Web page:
On this day in 1876, just a week before the nation celebrated its centennial, George Armstrong Custer, along with more than 200 men of the Seventh Cavalry, died at the Battle of the Little Bighorn. Or, if you prefer, the Battle of the Little Big Horn. Or, perhaps, the Battle of the Greasy Grass. Whatever. On the one hand, the history of the fight is so well known that I feel silly blogging about it. On the other, the particulars are unknowable and there’s still so much mythology and hagiography surrounding Custer that both his career and demise remain shrouded in mystery.

That’s where Michael Elliot, a professor of English at Emory, enters the fray. His new book, Custerology: The Enduring Legacy of the Indian Wars and George Armstrong Custer, is an easy read and one of the finest recent works in the field of memory studies. At its best, it hearkens back to some of the canonical literature in the discipline of American Civilization: books by Henry Nash Smith, Leo Marx, and, most aptly, Richard Slotkin. I should note, so there’s no confusion, that this is just about the highest praise I can lavish on a scholar. Well, short of saying that they remind me of Richard Hofstadter (kindly take note of the last paragraph).

As Elliot’s title suggests, he sets his sites on the people who have studied Custer, individuals for whom, in many instances, the Little Bighorn is an ongoing concern. Elliot hits the predictable targets (reenactors, Park Service personnel, history buffs) and all the hot spots (Custer’s hometown, the Crazy Horse memorial, the battlefield itself). But he’s at his very best when he ventures into Indian country, where he considers the meaning of Long Hair and the Battle of the Greasy Grass for the Native people — and their descendants — who fought with Custer and those who killed him. Elliot’s portrait of Crow and Northern Cheyenne country, its people, and their simmering conflicts over history and cultural sovereignty is remarkable.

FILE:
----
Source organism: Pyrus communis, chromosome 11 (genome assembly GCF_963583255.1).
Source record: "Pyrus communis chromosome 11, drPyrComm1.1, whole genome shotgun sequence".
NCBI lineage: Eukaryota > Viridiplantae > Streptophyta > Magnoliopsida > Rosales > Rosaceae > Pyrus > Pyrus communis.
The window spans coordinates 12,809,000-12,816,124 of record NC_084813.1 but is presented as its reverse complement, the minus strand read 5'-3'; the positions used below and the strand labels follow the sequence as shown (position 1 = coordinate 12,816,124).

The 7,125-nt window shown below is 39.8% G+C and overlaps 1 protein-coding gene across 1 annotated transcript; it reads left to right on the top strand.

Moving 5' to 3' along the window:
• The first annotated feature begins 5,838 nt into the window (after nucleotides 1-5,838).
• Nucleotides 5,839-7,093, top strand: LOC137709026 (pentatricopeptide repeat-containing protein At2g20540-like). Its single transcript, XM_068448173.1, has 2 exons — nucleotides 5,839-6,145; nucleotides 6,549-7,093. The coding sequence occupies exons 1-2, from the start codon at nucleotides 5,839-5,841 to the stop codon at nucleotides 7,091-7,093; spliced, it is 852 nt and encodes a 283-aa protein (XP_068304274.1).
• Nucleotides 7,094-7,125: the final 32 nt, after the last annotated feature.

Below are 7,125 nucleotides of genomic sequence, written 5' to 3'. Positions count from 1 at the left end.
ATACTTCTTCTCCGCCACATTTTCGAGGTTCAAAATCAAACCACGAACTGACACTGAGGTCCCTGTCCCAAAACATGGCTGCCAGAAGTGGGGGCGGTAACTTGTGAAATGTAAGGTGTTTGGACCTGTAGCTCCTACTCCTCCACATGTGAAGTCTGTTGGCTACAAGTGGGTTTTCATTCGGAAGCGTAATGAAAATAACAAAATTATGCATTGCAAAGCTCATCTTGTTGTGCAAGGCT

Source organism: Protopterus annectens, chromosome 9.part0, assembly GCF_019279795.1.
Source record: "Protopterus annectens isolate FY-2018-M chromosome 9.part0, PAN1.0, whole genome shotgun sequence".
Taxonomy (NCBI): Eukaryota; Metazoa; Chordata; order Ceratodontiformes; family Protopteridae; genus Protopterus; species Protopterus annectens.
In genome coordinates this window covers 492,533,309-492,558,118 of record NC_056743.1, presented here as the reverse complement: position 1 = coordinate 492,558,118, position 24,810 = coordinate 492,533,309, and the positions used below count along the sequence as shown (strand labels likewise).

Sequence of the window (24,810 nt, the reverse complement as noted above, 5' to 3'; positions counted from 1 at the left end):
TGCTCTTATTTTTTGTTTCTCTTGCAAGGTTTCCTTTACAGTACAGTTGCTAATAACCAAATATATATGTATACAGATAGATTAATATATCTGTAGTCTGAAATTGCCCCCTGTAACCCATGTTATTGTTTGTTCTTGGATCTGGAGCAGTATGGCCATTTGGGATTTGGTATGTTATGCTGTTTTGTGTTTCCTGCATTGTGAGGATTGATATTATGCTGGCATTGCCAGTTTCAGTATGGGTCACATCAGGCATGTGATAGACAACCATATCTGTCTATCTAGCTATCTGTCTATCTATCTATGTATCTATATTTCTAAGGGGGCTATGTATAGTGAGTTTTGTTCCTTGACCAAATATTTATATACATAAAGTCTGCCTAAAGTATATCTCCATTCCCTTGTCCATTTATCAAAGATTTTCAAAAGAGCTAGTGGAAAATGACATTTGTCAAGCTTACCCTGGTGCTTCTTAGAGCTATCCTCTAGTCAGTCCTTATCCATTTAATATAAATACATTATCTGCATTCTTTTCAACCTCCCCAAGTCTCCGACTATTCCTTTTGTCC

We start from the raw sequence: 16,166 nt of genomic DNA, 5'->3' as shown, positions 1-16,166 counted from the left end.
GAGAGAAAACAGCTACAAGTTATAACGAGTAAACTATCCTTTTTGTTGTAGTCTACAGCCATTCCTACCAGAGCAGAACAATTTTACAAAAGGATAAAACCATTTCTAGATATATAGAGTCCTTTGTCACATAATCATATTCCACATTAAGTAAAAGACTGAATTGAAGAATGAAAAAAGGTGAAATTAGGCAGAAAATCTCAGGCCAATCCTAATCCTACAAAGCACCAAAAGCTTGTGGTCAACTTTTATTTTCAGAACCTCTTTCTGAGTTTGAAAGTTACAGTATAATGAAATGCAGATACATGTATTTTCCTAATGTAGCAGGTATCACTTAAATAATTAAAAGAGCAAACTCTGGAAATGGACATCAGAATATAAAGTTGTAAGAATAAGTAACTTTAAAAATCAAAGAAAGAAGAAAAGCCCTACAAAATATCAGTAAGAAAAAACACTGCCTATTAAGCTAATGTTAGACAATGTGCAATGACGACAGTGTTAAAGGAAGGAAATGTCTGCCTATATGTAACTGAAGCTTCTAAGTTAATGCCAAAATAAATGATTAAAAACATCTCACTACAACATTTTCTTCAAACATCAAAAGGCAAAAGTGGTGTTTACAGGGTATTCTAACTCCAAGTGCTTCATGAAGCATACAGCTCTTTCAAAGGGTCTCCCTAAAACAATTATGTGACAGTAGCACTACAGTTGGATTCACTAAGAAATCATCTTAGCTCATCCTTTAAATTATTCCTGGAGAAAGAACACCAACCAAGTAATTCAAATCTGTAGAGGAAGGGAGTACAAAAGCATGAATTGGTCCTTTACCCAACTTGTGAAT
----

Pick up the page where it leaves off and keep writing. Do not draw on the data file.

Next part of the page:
If I have a complaint about the book — and I suppose I have to come up with something, otherwise you people might think I’m not very smart — it’s that Elliot’s argument is somewhat predictable. Memory is contested in the New West, he says. To which I reply: um, yeah. Still, in this case, because Elliot works across huge cultural divides, and traverses so much time and space, he can be forgiven a thesis that’s something of a cliché in a field that’s still struggling to find its raison d’etre.*

[Author’s Note: Thanks to commenter Levi Stahl for sending me a copy of Custerology. I’m sorry it took me so long to read it. But I’m glad that I finally did.]

* Ooh la la, thees sintence ees vedy French, non?